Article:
The vanishing of Brendan Venter from Saracens back to South Africa has certainly left the world of rugby union far less interesting, controversial and downright confusing for his loss.
The 1995 World Cup winner has been the architect of a South African-loaded powerhouse English club that has captivated the attention of the media for Venter's no-holds-barred comments and the supporters for their progress to stand second in the Aviva Premiership.
One of Venter's many outbursts this season was communicated in the aftermath of Leinster's Heineken Cup win at Wembley Stadium in October when he claimed "the game of rugby is going to die" because of the inconsistency of the referees.
"They seemed pretty frustrated and annoyed after the game. I don't know what he was talking about -- 'they're killing the game'. If you do that, you're going to get penalised," said Leinster flanker Shane Jennings, looking back on that 25-23 win for the Blues.
"We've found out that you just have to interpret it the way the ref is playing it on the day. We did well (at Wembley).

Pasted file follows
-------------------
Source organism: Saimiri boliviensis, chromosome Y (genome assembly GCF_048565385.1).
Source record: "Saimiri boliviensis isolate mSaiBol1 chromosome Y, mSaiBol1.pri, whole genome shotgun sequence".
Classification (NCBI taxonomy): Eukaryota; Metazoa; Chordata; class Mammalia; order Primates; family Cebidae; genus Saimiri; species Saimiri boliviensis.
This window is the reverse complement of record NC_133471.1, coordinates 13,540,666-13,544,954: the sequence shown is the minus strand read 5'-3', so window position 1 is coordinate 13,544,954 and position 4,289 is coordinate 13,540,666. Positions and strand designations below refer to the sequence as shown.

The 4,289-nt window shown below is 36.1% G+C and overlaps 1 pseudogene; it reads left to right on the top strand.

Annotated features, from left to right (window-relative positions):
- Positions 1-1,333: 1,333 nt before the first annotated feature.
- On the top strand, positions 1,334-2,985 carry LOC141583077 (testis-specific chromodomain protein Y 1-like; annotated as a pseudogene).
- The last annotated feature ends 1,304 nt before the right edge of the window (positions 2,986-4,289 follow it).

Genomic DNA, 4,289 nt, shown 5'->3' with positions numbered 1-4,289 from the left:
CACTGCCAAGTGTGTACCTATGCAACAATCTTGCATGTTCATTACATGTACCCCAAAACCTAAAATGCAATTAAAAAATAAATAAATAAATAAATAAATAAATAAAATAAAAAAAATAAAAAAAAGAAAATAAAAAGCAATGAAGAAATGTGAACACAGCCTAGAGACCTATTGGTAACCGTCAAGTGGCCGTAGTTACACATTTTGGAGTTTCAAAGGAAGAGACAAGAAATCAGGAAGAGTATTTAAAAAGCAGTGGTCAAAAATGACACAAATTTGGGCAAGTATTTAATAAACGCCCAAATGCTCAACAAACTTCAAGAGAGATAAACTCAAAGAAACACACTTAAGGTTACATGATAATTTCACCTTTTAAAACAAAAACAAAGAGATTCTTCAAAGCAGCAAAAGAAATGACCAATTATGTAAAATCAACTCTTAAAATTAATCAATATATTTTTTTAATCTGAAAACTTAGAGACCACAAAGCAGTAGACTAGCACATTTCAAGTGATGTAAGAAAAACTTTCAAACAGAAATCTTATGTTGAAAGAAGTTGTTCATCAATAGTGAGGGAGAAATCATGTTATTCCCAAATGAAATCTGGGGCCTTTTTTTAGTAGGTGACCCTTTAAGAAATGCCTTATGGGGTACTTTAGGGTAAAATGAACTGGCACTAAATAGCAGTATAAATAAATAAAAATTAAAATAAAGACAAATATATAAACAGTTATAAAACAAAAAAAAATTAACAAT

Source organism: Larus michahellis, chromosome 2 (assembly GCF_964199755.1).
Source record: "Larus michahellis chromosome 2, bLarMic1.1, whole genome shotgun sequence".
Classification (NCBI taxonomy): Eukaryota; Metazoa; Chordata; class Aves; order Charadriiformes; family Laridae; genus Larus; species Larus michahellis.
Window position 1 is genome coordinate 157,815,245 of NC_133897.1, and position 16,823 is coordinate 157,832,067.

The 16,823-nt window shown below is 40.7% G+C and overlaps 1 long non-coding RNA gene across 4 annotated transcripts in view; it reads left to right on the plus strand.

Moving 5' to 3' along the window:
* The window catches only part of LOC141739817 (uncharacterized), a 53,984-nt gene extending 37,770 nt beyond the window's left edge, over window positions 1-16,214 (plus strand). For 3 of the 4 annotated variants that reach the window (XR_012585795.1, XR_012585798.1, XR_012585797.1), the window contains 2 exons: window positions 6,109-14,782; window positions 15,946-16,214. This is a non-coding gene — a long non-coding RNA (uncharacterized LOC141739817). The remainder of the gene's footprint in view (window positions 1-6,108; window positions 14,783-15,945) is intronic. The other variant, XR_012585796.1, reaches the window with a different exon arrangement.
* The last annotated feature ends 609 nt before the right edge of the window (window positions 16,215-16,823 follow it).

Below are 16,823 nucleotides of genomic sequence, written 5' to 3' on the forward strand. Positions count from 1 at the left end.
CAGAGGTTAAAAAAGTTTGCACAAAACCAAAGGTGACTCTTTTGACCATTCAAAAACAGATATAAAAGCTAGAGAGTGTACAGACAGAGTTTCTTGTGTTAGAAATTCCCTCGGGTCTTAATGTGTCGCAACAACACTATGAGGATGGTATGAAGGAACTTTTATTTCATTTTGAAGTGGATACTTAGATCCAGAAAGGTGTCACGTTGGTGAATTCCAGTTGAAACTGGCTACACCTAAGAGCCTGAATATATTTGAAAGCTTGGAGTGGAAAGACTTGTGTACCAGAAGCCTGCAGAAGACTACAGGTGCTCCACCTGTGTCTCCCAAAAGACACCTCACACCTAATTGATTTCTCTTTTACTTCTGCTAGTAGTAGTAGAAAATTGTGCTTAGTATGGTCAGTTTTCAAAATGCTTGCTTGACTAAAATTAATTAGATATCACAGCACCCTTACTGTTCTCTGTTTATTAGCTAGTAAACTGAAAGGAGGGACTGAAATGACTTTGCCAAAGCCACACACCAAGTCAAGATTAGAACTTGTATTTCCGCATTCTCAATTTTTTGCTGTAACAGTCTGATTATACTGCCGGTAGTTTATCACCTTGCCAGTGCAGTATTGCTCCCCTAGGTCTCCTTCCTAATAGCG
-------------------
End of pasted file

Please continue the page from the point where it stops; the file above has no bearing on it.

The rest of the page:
"Generally speaking, we were quite combative in the rucks. They've got a good backrow who can slow up ball as well. Whatever backrow they put out, they're going to be strong."
Coach Joe Schmidt is not best pleased with the indifferent form Leinster showed against Connacht and the Ospreys in their last two wins in the Magners League. There are standards to be maintained.
"He pointed out things he wanted us to improve on," said Jennings. "He hit the nail on the head.
"If we can do that, it will go a long way to improving us at the weekend.
"None of the players were too happy over the last two weekends.
"It is good, from our point of view, that we felt we hadn't played well and still came away with a bonus-point win and a win. We've put ourselves in a good position in the league.
"Everyone always says you learn a lot from losing. You also learn a lot when you win those tight games.
"And it is a nicer place to be. Against Connacht, we weren't that good. Against the Ospreys, we weren't good at all.
"If we play like we did against the Ospreys, we're not going to come out the right side of it. That is not going to be good for anyone around here."
There is nothing short of inter-national rugby to concentrate the minds of players like an appearance in the European Cup.
"I think people do naturally lift their intensity, lift their sharpness in training and concentration when it comes into a Heineken Cup week," added Jennings. "First, we've got to play against a very good Saracens team. We're in for a massive, massive test."